Licensing sponsored by talkSPORT 1089/1053 AM: Why sponsors are great fans of sport - From football to Formula One, the sports licensing business is now booming. Andy Fry looks at this growth market

Between now and October, sports fans have plenty to keep them glued to the television. They have alreadywitnessed a sparkling start to the Formula One season by Ferrari and, over the next two months, four English football clubs will compete for top UEFA honours in Europe.

Between now and October, sports fans have plenty to keep them glued

to the television. They have alreadywitnessed a sparkling start to the

Formula One season by Ferrari and, over the next two months, four

English football clubs will compete for top UEFA honours in Europe.



There is also the double whammy of football’s Euro 2000 championships in

Belgium and the Netherlands, and the Sydney-hosted summer Olympics.



Those two events alone will attract a cumulative global audience of more

than 25 billion viewers in 220 countries.



For marketers, the passion whipped up by such events is a prized means

of targeting consumers. Despite the Olympic movement’s corruption

scandal of the past year, the France ’98 World Cup ticketing fiasco and

the persistent trickle of drugs-related stories which afflict all major

sports, many clients will pay whatever it takes to get involved with big

events.



To varying degrees, major sporting events generate revenue from four

sources: television rights, sponsorship, licensing, and ticket

sales.



In the case of the Olympics, TV sales will account for 50% of the

dollars 3.5bn (pounds 2.1bn) generated between 1997 and the end of 2000.

Sponsorship adds a further 36%, tickets 11% and licensing/commemorative

coins 3%.



The poor showing of the latter category reflects the location of the

event. The success of Olympic licensing tends to be associated closely

with its venue, which is why the Atlanta ’96 licensing programme, based

in the sports memorabilia-hungry US, contributed 8% of the total Games

income.



Major soccer events, by contrast, make money wherever there is a fan

base with a team to support. ISL Marketing’s licensing chief, Gerhard

Prochaska, predicts that Euro 2000 will rake in dollars 300m (pounds

182m), compared with the dollars 200m (pounds 121m) generated by Euro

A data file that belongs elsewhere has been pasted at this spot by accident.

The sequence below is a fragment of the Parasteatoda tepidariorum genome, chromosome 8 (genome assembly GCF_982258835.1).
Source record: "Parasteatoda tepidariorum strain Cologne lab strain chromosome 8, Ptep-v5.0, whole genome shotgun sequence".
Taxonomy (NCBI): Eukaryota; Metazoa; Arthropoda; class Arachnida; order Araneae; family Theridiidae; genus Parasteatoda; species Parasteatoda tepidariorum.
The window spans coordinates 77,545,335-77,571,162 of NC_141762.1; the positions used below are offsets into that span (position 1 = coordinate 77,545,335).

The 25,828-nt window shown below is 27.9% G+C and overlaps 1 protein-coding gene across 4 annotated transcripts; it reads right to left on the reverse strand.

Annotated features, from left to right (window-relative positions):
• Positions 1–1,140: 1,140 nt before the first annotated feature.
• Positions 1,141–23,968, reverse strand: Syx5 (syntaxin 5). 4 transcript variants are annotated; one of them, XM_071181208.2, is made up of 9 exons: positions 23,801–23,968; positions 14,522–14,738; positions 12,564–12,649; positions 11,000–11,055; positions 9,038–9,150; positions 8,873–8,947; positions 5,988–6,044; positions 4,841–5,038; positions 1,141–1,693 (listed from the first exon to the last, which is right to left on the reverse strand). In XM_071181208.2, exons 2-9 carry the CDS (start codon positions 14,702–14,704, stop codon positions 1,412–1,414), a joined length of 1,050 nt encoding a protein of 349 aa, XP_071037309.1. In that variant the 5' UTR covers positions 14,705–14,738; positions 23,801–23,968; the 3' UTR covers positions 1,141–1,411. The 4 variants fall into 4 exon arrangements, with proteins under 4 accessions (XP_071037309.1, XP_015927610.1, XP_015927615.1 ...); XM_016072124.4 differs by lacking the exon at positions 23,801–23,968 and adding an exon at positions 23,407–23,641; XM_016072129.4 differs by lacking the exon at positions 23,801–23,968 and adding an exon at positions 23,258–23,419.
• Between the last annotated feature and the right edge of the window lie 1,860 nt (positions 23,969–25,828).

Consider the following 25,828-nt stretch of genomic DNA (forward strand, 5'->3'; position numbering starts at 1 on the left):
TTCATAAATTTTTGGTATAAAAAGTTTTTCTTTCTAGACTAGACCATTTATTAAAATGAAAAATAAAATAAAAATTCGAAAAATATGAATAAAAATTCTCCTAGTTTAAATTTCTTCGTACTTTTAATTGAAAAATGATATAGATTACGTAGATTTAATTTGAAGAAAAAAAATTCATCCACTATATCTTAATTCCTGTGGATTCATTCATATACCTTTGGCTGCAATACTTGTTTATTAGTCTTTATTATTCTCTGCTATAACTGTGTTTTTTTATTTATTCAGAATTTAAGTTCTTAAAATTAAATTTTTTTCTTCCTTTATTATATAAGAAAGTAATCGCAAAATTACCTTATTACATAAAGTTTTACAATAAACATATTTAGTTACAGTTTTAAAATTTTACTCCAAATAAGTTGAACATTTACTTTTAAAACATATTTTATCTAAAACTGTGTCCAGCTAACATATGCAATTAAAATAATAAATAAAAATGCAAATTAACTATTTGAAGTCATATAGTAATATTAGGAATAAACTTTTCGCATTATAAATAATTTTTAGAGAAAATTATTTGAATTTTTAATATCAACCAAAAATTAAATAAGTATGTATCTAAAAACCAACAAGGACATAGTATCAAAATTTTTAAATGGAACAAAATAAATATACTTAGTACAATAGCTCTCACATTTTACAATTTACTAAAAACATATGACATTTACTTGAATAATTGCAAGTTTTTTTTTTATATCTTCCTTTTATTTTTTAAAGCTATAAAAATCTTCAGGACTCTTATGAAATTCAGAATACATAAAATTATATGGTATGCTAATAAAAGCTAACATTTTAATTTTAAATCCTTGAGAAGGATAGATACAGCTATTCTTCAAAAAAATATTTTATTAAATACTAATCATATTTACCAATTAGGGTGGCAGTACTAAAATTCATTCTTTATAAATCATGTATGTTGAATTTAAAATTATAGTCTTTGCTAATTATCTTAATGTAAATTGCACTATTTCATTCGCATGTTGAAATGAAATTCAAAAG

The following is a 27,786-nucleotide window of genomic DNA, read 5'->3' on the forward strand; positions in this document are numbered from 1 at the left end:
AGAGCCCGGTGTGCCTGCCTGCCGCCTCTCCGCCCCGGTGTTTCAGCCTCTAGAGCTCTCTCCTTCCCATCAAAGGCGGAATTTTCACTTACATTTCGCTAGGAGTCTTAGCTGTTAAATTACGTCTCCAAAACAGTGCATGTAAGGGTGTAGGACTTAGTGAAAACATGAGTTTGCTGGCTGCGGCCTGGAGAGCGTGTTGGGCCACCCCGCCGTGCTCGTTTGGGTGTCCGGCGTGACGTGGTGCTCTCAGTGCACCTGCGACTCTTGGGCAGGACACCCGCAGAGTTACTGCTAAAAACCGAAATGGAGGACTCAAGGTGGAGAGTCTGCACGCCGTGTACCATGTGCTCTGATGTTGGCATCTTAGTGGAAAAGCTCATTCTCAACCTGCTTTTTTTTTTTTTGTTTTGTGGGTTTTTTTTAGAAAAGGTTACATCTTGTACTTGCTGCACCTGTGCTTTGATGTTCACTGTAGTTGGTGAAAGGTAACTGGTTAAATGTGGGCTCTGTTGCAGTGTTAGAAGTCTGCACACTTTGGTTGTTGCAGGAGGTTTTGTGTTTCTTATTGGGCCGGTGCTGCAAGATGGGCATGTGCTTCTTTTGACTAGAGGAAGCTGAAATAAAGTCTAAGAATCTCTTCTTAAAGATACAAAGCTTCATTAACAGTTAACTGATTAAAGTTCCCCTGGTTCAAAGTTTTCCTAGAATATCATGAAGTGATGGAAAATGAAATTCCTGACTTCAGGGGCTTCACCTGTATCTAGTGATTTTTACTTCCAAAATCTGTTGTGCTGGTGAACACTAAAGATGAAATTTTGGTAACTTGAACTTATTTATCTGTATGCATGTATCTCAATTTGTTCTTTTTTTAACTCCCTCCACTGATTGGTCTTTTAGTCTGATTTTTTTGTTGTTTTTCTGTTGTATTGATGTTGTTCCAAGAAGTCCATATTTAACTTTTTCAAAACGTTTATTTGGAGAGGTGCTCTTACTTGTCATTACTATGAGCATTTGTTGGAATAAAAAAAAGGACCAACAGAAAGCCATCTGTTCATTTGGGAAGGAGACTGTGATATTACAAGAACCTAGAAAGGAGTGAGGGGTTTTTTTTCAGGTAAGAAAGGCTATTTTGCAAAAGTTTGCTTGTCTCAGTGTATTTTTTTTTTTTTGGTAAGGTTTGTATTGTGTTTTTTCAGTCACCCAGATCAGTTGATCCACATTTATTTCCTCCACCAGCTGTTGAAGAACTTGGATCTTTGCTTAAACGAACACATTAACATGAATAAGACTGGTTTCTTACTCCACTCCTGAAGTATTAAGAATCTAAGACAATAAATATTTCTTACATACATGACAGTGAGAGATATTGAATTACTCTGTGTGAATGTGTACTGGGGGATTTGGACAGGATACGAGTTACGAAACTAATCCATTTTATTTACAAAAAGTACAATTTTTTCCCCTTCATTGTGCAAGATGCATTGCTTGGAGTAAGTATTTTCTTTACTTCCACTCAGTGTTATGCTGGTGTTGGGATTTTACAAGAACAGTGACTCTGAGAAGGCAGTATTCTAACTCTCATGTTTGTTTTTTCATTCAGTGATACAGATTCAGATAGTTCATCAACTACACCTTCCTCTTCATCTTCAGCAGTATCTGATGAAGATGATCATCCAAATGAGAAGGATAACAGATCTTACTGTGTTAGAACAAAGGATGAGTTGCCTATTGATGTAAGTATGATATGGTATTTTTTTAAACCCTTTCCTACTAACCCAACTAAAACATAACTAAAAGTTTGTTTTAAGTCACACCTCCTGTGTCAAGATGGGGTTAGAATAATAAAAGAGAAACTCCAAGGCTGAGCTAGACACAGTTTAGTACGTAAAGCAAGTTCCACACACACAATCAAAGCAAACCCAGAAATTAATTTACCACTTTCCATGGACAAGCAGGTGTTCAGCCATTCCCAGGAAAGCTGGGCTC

’96.



For brand marketers, the main way to unlock the power of sports events

is through an official sponsorship programme. Although some companies

achieve widespread media exposure without paying for title rights, there

are risks inherent in ambush marketing.





Ambush negatives



The International Olympic Committee (IOC) calls it ’a parasite activity’

and claims there is ’strong disapproval of those who attempt to

undermine official sponsorship activities’.



In a survey of public attitudes, ’respondents expressed negative

feelings toward companies that engage in the practice of ambush

marketing,’ claims the IOC.



The fact that streetwise brands such as Sony PlayStation (Euro 2000) and

Nike (Sydney Olympics) have sought official sponsor status speaks

volumes about the perceived advantage of being a legitimate partner.



While sponsorship is about building brands, TV rights, ticketing and

licensing are fundamentally intended to generate revenue for the rights

holder - although there are obvious overlaps. The eyeballs reached via

TV viewing and event attendance are, for example, a major part of any

sponsorship. Similarly, the ubiquity of licensed products in retail

outlets promotes awareness of events, which in turn benefits

sponsors.



If all a sponsor does is badge an event, it gets media exposure and

brand association with the event and other sponsors.



But if that’s where it ends, the sponsor is under-exploiting its

asset.



Karen Earl, managing director of sponsorship consultancy Karen Earl,

says sponsors ’must look at more than just name awareness if they want

to ensure a return on their investment. Seasoned sponsors such as

Coca-Cola are masters at exploiting events effectively.’



Octagon Marketing media director Sean Jefferson views sports sponsorship

as providing a theme around which clients can build a multifaceted

marketing programme. ’Depending on their objectives, clients need to

apply the same rigour to above-the-line, sales promotion,

business-to-business and internal communications as they would

normally,’ he says.